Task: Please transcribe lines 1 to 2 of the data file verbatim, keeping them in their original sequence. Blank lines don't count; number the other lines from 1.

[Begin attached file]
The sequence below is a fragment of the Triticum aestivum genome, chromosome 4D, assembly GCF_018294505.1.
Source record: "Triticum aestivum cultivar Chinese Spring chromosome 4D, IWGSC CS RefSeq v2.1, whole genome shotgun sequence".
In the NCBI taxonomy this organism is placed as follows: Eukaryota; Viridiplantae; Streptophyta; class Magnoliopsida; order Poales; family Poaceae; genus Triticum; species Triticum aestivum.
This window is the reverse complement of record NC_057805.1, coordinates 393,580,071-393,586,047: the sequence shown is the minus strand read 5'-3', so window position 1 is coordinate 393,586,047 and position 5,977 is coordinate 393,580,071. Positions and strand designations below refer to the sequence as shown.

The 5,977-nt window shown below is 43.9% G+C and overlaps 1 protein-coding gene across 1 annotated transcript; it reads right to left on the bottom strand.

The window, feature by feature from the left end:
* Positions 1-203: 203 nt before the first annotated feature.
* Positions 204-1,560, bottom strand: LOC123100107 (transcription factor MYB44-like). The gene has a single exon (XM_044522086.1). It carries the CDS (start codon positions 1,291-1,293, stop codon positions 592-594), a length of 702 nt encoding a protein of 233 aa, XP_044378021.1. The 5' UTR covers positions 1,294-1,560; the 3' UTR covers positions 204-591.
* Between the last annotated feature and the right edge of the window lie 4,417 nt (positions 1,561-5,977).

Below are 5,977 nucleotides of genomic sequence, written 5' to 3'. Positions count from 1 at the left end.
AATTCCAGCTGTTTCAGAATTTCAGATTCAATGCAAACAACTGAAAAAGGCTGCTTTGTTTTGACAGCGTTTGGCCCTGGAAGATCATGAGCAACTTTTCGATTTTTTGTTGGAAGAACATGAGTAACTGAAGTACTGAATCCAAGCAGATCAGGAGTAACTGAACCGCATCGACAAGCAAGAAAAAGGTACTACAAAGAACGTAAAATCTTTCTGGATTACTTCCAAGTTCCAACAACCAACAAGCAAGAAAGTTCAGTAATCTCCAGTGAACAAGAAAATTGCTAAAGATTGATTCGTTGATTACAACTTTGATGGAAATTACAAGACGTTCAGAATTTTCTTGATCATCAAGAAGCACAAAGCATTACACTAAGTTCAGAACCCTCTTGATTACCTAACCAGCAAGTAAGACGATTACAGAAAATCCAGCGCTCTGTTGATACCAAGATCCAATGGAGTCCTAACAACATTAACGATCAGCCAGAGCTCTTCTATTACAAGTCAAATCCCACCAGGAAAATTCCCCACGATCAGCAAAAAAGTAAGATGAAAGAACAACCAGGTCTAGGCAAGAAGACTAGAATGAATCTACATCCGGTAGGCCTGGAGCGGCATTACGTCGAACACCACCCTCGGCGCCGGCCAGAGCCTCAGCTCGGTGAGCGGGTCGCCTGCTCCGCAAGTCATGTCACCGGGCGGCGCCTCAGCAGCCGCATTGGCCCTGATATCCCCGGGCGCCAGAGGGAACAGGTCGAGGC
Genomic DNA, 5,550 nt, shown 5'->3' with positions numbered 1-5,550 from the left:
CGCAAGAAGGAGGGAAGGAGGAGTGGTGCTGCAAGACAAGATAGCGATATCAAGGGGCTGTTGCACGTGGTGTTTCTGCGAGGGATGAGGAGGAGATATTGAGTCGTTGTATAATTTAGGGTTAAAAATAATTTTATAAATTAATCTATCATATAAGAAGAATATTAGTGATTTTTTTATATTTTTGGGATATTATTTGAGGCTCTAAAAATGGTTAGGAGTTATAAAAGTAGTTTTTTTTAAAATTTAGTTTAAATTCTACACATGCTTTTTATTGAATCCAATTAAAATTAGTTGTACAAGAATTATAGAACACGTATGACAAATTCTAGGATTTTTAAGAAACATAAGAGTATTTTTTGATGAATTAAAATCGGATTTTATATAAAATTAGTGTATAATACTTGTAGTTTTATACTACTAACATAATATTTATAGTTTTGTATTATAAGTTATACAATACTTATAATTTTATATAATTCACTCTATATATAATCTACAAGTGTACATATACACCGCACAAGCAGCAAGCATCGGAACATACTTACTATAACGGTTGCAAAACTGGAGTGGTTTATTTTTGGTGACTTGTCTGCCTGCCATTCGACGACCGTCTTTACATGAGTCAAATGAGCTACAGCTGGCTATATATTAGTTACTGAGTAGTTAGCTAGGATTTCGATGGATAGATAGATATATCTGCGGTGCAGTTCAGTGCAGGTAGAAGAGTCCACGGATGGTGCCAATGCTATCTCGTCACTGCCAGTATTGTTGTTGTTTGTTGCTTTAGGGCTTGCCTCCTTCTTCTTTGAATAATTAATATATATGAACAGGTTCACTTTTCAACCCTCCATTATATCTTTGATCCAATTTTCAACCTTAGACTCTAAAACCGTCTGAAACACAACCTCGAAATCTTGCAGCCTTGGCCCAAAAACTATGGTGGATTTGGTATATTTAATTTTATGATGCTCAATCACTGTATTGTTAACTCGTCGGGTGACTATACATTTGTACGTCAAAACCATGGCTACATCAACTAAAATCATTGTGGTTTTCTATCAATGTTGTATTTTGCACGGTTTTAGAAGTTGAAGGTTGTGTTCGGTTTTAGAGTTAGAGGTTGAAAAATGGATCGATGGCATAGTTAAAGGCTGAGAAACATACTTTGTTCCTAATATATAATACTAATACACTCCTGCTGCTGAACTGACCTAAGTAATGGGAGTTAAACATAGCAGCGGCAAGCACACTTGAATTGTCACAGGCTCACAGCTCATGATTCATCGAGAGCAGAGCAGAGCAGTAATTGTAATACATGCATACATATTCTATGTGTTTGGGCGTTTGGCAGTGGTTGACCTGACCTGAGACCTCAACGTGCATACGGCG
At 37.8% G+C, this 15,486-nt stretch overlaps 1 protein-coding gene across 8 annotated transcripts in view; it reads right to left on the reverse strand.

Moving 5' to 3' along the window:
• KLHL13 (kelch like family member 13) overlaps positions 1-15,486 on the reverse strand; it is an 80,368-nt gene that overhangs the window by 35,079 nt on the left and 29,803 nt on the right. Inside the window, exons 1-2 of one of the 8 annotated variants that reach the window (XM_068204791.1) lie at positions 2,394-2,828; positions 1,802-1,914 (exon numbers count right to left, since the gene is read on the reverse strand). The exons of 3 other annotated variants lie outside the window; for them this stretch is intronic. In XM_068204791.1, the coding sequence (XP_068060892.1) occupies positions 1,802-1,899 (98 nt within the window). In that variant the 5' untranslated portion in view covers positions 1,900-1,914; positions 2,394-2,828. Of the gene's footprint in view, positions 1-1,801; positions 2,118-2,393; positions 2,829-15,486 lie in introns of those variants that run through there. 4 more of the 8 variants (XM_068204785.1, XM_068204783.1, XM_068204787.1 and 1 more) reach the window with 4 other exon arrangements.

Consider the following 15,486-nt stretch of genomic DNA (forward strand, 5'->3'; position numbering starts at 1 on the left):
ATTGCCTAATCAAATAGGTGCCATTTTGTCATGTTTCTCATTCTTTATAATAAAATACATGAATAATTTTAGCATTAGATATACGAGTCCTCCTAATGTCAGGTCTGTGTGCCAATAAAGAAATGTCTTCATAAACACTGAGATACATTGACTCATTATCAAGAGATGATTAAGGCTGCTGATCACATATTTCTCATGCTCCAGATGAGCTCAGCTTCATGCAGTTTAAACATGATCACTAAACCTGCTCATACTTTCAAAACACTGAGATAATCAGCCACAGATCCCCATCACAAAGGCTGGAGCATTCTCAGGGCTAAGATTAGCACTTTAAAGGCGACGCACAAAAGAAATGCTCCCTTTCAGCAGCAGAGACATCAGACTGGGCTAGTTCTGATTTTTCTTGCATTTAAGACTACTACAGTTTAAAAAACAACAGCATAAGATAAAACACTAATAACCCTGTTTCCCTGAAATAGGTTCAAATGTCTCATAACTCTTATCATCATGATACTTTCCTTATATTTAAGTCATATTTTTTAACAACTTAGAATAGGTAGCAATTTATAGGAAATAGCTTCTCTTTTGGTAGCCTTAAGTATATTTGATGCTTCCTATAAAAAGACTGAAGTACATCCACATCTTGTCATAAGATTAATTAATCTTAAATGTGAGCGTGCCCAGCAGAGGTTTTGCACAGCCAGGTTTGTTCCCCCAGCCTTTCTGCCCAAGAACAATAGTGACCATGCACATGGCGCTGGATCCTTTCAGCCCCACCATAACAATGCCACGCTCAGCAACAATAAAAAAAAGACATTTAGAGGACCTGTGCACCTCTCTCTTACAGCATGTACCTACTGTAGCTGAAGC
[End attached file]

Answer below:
The sequence below is a fragment of the Triticum aestivum genome, chromosome 4D, assembly GCF_018294505.1.
Source record: "Triticum aestivum cultivar Chinese Spring chromosome 4D, IWGSC CS RefSeq v2.1, whole genome shotgun sequence".